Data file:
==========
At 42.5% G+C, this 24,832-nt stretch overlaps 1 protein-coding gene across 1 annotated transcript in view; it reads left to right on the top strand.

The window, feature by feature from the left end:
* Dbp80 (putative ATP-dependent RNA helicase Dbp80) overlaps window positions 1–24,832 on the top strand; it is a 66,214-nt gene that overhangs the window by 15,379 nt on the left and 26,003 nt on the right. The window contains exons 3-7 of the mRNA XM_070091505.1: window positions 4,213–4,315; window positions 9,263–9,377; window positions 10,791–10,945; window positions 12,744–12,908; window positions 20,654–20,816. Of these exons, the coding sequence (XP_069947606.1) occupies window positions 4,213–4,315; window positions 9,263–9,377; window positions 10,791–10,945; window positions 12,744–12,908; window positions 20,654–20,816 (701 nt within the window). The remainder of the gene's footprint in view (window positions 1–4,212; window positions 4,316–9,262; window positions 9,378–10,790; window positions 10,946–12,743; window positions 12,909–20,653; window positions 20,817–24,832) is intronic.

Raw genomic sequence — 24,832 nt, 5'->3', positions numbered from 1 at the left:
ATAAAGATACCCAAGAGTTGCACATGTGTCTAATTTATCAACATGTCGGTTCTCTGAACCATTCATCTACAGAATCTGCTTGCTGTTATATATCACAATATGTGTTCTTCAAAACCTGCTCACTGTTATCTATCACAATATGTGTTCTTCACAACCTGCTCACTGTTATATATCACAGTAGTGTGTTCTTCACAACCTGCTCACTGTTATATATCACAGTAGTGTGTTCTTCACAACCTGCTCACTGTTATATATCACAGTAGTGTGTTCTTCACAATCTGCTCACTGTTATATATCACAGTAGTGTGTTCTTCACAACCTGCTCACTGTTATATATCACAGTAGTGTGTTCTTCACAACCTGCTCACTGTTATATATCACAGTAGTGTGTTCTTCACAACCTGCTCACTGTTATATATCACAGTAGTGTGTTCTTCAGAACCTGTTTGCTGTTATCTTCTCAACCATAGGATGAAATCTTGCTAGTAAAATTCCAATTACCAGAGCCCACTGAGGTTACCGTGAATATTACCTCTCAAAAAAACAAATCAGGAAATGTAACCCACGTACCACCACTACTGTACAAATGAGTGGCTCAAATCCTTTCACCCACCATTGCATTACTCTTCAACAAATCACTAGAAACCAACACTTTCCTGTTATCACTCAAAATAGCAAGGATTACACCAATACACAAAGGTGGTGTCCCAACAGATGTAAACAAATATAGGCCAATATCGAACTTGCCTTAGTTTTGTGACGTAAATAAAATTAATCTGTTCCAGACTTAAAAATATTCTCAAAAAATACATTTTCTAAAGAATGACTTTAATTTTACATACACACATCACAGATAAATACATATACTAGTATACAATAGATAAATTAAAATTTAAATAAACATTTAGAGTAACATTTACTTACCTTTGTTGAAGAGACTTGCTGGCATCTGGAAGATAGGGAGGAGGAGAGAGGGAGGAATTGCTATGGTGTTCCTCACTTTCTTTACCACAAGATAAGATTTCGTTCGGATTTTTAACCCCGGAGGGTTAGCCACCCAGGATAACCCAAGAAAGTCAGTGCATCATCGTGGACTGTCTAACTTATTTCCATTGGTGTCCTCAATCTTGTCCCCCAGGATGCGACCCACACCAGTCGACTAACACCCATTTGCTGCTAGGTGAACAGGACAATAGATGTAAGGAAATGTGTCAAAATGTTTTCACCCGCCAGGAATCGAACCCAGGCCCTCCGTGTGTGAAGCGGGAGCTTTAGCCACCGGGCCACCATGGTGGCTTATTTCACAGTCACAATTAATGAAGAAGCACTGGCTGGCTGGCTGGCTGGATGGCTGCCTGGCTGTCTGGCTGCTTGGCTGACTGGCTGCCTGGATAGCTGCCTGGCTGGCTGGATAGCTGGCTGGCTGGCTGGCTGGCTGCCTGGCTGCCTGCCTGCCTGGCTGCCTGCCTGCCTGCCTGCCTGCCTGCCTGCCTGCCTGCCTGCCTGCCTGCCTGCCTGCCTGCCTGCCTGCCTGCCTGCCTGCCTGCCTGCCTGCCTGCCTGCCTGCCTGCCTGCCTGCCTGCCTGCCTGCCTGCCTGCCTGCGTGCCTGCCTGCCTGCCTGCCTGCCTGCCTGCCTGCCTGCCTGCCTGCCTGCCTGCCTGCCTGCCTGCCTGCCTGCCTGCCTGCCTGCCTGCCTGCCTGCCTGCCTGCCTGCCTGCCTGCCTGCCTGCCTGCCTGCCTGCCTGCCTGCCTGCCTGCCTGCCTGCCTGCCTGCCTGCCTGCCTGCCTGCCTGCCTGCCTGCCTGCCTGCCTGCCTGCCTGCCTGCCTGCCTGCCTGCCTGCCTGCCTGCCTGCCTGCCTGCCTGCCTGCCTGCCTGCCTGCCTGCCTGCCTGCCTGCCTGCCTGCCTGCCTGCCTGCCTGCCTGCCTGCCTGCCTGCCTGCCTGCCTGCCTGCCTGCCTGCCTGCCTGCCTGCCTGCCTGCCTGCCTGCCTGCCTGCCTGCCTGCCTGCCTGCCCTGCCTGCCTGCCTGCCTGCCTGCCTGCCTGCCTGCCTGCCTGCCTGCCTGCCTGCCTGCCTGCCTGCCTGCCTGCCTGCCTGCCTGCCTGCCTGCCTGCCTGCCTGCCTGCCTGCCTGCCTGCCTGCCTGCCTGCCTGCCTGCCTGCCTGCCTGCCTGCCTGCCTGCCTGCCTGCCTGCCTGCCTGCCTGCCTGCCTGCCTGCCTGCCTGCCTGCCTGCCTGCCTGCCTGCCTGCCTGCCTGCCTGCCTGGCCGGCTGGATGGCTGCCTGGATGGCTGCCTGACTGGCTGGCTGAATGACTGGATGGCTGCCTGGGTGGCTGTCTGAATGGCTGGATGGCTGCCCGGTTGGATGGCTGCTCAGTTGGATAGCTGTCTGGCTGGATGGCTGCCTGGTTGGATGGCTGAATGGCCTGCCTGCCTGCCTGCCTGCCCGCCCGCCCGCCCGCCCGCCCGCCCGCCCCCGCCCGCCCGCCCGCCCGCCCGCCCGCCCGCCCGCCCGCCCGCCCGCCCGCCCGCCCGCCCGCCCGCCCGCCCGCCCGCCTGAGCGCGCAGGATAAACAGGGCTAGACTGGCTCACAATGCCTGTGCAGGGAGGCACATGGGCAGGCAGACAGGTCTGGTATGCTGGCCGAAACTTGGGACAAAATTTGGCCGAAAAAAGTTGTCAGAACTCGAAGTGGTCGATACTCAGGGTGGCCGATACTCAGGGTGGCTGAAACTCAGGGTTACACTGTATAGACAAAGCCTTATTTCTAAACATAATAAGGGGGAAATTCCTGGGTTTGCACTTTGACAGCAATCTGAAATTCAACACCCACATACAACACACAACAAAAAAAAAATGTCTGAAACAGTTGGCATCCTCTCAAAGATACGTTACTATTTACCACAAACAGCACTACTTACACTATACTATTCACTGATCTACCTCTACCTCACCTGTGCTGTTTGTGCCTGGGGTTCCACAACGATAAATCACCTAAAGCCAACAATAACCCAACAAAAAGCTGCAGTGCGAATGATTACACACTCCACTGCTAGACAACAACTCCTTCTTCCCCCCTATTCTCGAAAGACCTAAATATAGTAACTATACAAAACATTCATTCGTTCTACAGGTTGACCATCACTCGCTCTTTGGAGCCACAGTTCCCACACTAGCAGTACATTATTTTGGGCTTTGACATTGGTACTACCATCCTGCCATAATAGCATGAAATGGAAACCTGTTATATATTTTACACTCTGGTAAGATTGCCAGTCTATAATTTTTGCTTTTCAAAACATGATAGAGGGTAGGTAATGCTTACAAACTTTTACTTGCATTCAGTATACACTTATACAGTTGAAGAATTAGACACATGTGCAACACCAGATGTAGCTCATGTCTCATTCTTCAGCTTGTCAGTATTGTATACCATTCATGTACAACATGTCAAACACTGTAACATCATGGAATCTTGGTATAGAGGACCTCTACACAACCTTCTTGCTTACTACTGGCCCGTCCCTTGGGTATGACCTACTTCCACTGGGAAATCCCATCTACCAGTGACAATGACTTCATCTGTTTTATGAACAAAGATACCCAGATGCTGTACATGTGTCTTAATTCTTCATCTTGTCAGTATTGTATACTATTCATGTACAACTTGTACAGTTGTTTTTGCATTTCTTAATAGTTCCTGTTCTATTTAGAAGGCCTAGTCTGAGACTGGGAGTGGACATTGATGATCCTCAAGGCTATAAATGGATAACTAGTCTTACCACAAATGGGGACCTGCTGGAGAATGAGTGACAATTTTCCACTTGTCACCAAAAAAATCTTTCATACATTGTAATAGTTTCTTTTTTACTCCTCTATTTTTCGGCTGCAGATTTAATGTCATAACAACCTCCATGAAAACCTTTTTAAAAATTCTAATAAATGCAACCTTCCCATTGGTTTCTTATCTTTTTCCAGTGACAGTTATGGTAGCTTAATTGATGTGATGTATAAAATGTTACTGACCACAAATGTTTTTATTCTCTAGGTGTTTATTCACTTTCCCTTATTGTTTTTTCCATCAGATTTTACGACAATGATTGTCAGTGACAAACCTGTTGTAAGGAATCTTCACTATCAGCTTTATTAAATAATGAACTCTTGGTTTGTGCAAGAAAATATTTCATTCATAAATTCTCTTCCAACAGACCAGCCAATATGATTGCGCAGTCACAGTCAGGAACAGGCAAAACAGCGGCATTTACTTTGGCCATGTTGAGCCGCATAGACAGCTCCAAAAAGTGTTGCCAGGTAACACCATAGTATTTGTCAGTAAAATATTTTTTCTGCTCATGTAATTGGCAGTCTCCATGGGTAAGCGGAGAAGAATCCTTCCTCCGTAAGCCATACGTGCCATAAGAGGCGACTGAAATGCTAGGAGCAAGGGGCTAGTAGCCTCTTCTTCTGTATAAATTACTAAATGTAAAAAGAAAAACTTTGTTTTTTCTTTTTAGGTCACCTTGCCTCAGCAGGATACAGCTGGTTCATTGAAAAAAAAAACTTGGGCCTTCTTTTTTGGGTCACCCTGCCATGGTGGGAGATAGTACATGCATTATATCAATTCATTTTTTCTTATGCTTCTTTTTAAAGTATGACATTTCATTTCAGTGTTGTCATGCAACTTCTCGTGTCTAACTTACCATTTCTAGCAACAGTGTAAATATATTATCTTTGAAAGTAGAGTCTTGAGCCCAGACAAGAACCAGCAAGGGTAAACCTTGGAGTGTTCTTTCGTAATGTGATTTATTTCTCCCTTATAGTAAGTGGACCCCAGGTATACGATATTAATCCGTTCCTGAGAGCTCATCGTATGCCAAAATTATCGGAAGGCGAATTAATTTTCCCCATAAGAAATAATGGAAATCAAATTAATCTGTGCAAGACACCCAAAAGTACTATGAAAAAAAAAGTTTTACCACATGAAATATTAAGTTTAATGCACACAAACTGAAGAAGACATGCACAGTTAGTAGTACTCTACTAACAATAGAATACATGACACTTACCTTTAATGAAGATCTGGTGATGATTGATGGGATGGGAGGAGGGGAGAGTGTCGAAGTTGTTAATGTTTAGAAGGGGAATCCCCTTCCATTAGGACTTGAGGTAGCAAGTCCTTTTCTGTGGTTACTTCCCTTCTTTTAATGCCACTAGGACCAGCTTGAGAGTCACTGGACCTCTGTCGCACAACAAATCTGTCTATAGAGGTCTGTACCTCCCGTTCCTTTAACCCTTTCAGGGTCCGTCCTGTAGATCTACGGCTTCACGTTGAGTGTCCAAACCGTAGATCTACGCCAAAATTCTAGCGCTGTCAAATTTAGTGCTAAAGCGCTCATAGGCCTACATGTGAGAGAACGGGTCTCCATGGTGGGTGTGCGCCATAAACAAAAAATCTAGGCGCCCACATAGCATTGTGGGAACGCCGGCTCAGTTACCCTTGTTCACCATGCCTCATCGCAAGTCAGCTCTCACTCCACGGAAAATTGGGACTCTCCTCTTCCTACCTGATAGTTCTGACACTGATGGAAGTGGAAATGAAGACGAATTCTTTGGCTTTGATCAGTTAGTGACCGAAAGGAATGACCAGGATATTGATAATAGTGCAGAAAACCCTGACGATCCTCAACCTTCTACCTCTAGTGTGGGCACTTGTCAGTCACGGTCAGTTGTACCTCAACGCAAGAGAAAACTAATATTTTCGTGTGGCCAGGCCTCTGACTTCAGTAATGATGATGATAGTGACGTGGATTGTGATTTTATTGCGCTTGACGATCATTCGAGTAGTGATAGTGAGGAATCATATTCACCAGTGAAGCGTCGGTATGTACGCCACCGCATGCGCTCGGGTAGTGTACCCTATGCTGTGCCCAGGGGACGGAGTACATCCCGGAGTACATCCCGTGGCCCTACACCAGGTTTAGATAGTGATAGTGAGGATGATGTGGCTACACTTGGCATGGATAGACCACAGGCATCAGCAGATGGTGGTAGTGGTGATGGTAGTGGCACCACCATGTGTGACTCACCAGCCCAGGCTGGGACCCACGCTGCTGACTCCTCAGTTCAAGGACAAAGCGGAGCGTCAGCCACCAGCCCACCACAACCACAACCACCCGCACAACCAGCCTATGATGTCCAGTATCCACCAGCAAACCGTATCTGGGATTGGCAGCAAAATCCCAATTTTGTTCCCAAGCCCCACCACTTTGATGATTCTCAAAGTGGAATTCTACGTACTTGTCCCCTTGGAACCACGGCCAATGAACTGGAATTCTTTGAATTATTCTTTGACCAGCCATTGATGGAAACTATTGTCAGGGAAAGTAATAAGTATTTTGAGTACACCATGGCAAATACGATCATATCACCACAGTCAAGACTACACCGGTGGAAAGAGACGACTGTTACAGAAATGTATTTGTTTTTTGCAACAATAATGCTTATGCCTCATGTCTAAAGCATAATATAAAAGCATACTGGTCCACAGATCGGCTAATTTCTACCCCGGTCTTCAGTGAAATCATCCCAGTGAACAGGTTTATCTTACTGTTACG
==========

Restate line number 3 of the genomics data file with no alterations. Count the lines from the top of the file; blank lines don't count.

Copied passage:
* Dbp80 (putative ATP-dependent RNA helicase Dbp80) overlaps window positions 1–24,832 on the top strand; it is a 66,214-nt gene that overhangs the window by 15,379 nt on the left and 26,003 nt on the right. The window contains exons 3-7 of the mRNA XM_070091505.1: window positions 4,213–4,315; window positions 9,263–9,377; window positions 10,791–10,945; window positions 12,744–12,908; window positions 20,654–20,816. Of these exons, the coding sequence (XP_069947606.1) occupies window positions 4,213–4,315; window positions 9,263–9,377; window positions 10,791–10,945; window positions 12,744–12,908; window positions 20,654–20,816 (701 nt within the window). The remainder of the gene's footprint in view (window positions 1–4,212; window positions 4,316–9,262; window positions 9,378–10,790; window positions 10,946–12,743; window positions 12,909–20,653; window positions 20,817–24,832) is intronic.